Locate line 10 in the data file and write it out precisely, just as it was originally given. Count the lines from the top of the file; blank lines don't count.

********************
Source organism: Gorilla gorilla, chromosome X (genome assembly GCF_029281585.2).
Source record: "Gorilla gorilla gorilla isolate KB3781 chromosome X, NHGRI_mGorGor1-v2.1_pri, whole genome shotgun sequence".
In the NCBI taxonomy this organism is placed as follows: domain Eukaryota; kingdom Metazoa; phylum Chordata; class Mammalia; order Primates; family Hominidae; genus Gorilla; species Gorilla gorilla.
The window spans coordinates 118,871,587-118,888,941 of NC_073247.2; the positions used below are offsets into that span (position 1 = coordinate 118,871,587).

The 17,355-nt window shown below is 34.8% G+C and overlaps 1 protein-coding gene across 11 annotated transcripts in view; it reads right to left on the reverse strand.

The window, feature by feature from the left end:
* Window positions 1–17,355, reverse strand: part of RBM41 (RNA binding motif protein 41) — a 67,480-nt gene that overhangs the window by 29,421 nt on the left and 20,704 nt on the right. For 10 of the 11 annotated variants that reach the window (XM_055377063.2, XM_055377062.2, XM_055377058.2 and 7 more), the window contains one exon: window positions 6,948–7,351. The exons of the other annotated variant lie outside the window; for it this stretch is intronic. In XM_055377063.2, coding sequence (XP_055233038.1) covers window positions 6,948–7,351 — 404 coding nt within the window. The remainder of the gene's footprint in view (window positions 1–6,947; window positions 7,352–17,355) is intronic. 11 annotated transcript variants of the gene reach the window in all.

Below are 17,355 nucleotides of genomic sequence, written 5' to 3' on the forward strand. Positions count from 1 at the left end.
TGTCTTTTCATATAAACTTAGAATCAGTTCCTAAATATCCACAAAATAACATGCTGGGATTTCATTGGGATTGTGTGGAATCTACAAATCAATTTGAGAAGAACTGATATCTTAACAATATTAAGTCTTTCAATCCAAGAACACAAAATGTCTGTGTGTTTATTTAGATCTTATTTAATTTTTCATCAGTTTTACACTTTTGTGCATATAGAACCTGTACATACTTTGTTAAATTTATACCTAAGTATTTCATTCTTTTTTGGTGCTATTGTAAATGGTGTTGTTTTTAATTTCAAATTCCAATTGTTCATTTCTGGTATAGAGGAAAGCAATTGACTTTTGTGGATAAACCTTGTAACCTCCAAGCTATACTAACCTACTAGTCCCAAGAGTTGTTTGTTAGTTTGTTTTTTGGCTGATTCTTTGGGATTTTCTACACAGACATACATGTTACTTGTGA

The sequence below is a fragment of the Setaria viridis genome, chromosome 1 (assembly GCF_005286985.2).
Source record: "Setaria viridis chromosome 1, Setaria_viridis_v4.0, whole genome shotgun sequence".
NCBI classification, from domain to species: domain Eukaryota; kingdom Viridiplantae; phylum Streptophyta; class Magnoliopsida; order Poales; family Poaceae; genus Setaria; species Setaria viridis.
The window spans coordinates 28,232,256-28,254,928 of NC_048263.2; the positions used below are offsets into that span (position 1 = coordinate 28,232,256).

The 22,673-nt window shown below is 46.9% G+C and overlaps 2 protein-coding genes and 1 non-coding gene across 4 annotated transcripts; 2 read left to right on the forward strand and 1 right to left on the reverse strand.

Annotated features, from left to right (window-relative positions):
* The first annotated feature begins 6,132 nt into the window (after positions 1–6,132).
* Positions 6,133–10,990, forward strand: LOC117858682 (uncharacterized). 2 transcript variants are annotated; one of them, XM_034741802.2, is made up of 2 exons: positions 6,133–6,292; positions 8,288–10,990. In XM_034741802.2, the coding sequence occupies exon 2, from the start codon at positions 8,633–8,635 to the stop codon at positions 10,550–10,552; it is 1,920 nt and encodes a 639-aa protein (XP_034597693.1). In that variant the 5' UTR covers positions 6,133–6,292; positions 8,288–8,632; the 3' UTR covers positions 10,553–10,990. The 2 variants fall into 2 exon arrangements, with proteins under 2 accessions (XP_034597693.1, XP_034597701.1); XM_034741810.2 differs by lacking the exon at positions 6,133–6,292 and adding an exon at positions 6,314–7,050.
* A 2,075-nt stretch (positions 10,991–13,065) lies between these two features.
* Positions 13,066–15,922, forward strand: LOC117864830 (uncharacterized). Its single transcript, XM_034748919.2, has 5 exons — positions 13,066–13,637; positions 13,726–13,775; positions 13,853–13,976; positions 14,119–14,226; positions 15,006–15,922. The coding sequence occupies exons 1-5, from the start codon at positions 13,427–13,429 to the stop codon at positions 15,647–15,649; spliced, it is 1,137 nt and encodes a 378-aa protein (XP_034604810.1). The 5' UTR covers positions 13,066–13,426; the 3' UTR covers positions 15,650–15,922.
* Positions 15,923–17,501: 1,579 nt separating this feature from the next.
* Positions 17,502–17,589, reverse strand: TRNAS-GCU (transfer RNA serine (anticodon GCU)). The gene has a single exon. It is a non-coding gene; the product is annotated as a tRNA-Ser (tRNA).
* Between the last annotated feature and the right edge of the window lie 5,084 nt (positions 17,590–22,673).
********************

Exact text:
The sequence below is a fragment of the Setaria viridis genome, chromosome 1 (assembly GCF_005286985.2).